Sunday, May 1, 2011
The most heartbreaking disbarment I've seen in awhile was ordered last Friday by the Maryland Court of Appeals. The respondent was an experienced estate and trusts attorney who had no record of any prior discipline. He was admitted in Maryland in 1997.
The attorney moved his practice between Maryland and Virginia. He had some particularly difficult personal circumstances involving his divorce and the care of triplets who had been born with significant health problems. He was squeezed financially by his situation, and was a devoted father.
The misconduct arose during the course of routine estate planning services provided to a Virginia couple.
The wife (hereinafter "the daughter") expressed concern about her mother's health and estate plan. The mother had in place a 1995 will that left her estate (principally her home) to her four children in equal parts. The attorney drafted a series of documents to update the estate plan and reduce estate costs. The documents were "reasonable and appropriate" given the mother's situation. There were contacts between the mother and the attorney, but the mother did not follow through and the documents were never signed.
The fatal day was August 26, 2008.
The mother lay dying. The attorney was summoned to the hospital with documents in hand. The mother was "unconscious or semi-conscious." She was in no condition to sign the documents and never did so before her death.
The distraught children all wished that the documents (which continued to treat them all as equals) had been signed in order to improve their ability to close the estate with a minimum of cost. They "pleaded with" the attorney to assist in the forgery of the mother's name. He explained the fraud but eventually gave in to their entreaties.
He took the forgeries to his office and had them falsely notarized by his employees. He returned the documents to the daughter. She filed the forgeries with the probate court.
The scheme came undone when one of the four kids complained about his situation. The daughter retained counsel to oppose her brother. By chance, her retained counsel serves on the Attorney Grievance Commission. That attorney's complaint led to disciplinary charges.
The attorney fully admitted his conduct and cooperated throughout the ensuing proceedings. The trial court found he had "cooperated with Bar Counsel to an extensive degree to his own detriment and in furtherance of the purposes of the Maryland Attorney Greivance Commission."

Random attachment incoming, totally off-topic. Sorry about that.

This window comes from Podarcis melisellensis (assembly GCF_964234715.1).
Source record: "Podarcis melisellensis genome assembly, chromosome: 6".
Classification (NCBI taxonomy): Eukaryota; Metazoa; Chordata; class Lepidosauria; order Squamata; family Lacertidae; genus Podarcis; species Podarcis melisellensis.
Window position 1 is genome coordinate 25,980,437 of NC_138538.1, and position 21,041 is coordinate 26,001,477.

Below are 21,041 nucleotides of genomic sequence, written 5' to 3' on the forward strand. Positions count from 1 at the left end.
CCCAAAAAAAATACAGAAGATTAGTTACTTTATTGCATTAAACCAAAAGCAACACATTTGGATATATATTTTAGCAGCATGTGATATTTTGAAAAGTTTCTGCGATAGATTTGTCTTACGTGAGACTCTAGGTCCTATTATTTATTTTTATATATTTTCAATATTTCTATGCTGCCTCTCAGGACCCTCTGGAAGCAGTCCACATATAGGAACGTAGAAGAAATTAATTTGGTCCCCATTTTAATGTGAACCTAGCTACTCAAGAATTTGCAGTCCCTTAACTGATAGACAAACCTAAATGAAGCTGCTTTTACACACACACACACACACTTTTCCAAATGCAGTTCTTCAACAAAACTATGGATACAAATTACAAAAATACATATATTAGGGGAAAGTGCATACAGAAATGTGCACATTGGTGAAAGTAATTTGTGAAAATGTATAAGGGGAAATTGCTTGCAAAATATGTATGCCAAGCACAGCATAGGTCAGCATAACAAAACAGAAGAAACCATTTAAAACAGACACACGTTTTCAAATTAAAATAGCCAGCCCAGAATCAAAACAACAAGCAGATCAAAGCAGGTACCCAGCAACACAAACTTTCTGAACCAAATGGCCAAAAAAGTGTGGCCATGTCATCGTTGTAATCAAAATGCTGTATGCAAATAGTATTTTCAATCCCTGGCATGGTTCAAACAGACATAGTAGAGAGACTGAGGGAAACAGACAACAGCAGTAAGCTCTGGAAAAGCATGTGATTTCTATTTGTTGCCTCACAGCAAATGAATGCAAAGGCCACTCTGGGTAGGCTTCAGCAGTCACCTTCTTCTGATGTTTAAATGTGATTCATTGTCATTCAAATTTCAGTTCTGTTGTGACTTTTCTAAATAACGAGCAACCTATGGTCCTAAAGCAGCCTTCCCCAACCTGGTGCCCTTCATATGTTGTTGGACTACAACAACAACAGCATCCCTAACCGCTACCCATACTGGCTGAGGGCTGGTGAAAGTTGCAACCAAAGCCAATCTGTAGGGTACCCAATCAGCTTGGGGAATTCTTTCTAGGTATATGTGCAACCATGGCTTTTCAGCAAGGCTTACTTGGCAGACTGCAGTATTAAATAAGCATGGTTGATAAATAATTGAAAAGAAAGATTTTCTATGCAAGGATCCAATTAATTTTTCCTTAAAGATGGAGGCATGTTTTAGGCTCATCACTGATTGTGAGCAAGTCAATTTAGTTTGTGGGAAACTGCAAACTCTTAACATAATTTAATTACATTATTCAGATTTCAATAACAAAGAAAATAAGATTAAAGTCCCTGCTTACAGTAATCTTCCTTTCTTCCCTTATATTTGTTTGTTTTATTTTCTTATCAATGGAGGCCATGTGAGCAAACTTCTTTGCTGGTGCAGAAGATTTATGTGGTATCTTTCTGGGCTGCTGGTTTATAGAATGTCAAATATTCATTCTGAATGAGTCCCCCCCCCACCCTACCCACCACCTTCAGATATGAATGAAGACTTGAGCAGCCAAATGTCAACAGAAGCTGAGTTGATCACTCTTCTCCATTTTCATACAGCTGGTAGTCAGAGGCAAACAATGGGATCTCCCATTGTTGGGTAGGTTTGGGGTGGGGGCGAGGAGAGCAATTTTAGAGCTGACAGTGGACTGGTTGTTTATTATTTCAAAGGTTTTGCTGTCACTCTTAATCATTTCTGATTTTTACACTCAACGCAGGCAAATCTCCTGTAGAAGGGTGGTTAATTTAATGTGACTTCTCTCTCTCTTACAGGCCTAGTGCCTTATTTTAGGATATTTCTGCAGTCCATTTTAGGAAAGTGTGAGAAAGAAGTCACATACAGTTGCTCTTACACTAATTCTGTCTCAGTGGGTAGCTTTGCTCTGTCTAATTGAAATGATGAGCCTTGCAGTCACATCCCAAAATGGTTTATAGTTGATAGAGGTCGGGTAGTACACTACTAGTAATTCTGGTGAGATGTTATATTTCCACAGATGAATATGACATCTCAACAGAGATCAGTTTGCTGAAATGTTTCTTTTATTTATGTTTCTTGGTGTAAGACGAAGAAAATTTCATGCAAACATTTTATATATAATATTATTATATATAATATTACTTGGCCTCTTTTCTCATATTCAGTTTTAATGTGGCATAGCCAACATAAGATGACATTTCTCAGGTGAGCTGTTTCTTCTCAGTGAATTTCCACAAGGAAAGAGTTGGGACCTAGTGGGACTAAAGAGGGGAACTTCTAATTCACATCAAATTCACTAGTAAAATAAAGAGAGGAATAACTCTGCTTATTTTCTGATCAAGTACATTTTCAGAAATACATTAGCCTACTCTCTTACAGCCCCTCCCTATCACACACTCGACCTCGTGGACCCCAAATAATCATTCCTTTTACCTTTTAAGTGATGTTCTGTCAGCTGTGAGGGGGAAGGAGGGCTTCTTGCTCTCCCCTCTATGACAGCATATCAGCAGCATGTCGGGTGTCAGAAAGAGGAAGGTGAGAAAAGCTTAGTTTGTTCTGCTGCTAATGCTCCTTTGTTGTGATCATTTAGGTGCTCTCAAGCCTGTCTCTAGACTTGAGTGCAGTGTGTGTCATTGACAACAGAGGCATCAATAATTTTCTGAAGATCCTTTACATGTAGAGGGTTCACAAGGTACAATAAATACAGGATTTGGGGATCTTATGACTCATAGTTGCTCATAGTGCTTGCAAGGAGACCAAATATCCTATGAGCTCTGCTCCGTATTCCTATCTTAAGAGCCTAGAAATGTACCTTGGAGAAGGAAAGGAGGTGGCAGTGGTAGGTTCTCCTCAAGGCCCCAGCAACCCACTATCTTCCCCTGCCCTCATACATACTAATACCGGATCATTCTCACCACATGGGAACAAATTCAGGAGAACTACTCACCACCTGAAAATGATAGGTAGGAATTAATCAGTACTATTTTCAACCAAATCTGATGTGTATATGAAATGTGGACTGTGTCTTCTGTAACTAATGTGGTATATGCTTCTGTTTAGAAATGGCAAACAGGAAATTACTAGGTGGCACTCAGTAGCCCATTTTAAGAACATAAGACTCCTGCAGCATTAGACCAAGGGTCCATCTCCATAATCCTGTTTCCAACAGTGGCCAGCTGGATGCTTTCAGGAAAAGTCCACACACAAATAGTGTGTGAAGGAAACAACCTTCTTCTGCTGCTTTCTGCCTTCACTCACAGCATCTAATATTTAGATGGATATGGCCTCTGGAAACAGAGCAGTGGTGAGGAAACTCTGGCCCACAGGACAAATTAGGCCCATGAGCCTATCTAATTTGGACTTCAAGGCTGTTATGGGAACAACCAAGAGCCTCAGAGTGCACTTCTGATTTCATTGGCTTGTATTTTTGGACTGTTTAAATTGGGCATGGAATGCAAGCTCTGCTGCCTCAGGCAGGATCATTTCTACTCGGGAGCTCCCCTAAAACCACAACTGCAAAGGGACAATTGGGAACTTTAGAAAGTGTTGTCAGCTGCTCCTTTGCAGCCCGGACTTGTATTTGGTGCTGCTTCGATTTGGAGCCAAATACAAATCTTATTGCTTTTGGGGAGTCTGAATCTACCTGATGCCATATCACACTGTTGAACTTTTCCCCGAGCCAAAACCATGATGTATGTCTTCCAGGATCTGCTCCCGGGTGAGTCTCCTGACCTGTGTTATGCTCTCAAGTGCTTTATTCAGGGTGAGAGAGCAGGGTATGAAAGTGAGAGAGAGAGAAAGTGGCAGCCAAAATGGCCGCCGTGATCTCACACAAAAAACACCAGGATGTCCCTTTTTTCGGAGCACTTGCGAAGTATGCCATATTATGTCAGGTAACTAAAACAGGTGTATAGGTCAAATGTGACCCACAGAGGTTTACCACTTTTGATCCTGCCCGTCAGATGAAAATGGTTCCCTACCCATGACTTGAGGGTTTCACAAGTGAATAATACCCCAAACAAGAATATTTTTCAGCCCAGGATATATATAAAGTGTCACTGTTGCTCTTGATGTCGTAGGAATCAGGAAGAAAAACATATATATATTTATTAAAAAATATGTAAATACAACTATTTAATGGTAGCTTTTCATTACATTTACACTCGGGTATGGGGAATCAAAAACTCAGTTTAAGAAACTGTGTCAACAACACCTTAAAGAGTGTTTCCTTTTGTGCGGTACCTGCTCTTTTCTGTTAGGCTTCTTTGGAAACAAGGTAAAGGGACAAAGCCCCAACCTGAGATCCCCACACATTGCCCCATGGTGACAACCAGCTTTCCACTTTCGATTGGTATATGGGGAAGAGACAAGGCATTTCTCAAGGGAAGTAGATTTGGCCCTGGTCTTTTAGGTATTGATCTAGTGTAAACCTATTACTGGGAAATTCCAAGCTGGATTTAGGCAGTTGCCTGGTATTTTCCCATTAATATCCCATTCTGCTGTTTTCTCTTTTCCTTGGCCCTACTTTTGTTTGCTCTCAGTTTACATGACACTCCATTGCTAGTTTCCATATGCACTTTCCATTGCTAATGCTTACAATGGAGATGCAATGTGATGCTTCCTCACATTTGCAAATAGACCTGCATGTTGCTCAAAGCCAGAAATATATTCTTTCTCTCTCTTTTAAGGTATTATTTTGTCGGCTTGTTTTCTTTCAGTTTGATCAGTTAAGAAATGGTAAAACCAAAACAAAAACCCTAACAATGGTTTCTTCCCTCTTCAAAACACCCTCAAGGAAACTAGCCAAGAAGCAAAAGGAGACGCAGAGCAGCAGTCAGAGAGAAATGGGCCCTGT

The trial court did not find that there was a pattern of misconduct. The attorney had been motivated solely by a desire to assist the children in carrying out what they all agreed was their mother's intent, even though she had never signed. The attorney got only trouble, not benefit, from the misconduct
The court majority sustained Bar Counsel's exception to the failure to find a pattern and ordered disbarment in light of its key dishonesty precedent, the Vanderlinde case:
[The attorney] asserts that he only was attempting to facilitate his client's wishes and respond to a truly sorrowful situation and that he did not benefit from his acts. We have already addressed these contentions [in another earlier case], when we said, "[v]iolations of Rule 8.4 are not justified by reference to the ends when illegal methods are utilized, nor by whether the attorney profited from the illicit behavior"...There can be no doubt that lawyers deal with situations and circumstances that are tragic, as well as emotionally intense and vexing for clients, as happiness only may be found with a client that adopts a child.
Attorneys, however, are not hired guns for individuals who seek to subvert the administration of justice. Rather, the great strength of our profession lies in the intregrity with which we act and the honor we bring to our work. Attorneys are not permitted to discard their ethical obligations when it becomes difficult or stessful to maintain them.
Justice Murphy, joined by Chief Justice Bell, dissented as to the sanction. Even though the misconduct took place over several days, they would find that the misconduct was an isolated incident with the sole purpose of carrying out the mother's intent. They would impose an indefinite suspension of no less than two years. (Mike Frisch)